Bottle conditioned...store cool, pour gently
  • Bottle conditioned...store cool, pour gently
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About this time of year, I usually start transitioning from warm-weather beers to stouts, heavies, and double IPAs — styles that offer their most belly-warming satisfaction during winter. But since I keep hearing El Niño will keep us in mild, wet weather for several months, I've still been dipping into the fridgeful of tarts and sours that I've been accruing throughout the autumn. Not because they're seasonal, but because these styles are becoming more prevalent among local brewers and I've been enjoying some of the more interesting efforts.

Council Brewing Company

7705 Convoy Court, Kearny Mesa

Council Brewing's Beatitude tart saison counts as one of them, particularly because the Kearny Mesa brewery switches it up often. They’ve released a couple dozen different fruited varieties of the bottle-conditioned beer, including blueberry, raspberry, apricot — even cucumber and persimmon have been used.

I haven't tried the latter, but, so far, each fruity effort I've sampled has been enjoyable. They've been both sweetly sour and refreshing, with a range of interesting flavors brought about by the different fruit characteristics interacting with Council's in-house mix of both Saccharomyces and Brettanomyces yeasts, and Lactobacillus bacteria. The brewery attributes a bready malt to rye flakes and a no-boil brewing approach.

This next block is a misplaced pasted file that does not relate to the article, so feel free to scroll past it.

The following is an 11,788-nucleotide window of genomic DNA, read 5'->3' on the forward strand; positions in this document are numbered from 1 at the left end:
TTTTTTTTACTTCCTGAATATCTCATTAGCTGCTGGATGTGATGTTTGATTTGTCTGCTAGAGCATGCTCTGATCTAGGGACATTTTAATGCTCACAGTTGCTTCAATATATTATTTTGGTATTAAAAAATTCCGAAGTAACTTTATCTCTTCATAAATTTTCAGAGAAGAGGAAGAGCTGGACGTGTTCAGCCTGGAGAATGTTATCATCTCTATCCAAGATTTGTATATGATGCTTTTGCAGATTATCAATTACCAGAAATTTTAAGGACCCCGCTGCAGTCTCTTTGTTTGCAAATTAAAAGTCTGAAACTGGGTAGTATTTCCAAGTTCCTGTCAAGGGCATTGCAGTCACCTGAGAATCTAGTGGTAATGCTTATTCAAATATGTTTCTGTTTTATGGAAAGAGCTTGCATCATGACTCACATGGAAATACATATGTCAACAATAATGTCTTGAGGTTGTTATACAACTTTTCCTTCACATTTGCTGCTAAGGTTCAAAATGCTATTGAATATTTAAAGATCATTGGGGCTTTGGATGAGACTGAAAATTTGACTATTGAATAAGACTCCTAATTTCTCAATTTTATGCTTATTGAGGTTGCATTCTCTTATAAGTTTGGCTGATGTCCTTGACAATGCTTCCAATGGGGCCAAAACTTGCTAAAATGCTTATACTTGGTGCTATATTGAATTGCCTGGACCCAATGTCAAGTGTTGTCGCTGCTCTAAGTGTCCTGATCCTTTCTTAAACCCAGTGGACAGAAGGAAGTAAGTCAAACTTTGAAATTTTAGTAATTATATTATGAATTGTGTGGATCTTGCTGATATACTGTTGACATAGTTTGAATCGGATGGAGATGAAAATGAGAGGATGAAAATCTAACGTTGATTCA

But a November release of Beatitude took a different tack. Rather than add fruit, Council dry-hopped its tart saison with mosaic. Which kind of makes sense. Mosaic hops convey extremely fruity characteristics in an IPA, particularly when their oils aren't burned off in a boil. Thus, dry-hopping — or adding hops post-fermentation — allows their less-bitter aromatics to shine through.

The practice of dry-hopping sours has been slowly gaining momentum among craft brewers in the past two or three years, and while San Diego hasn't been at the forefront of this trend, I expect to see it become more common here, as it opens the doors for a lot of creativity.

With this Beatitude, the big surprise is how fruity this non-fruited beer winds up. Without any reds, blues, or purples coming off berries, it pours a hazy yellow, almost the color of pineapple juice — I half expected to smell pineapple as I brought it to my nose.

I didn't pour carefully into a tulip glass as the brewery recommends, but I still got a little bit of that, though mostly a strong citrus aroma. Tasting it, I found lemon, with maybe a little pear or apple. My first impression was that it drank similar to a sparkling white, but on further sips I got to thinking of it more akin to a dry cider.

However, behind the tartness was a dry-toast crispness, with a light peppery bitterness just breaking through the acidity — beeriness coming through. Not overly complex, but interesting through its tropical finish, where that hint of pineapple better revealed itself.

Ultimately, the chance to try one of my favorite hops in a new context drove my appreciation for this one, and I look forward to more like it when we warm back up this spring.

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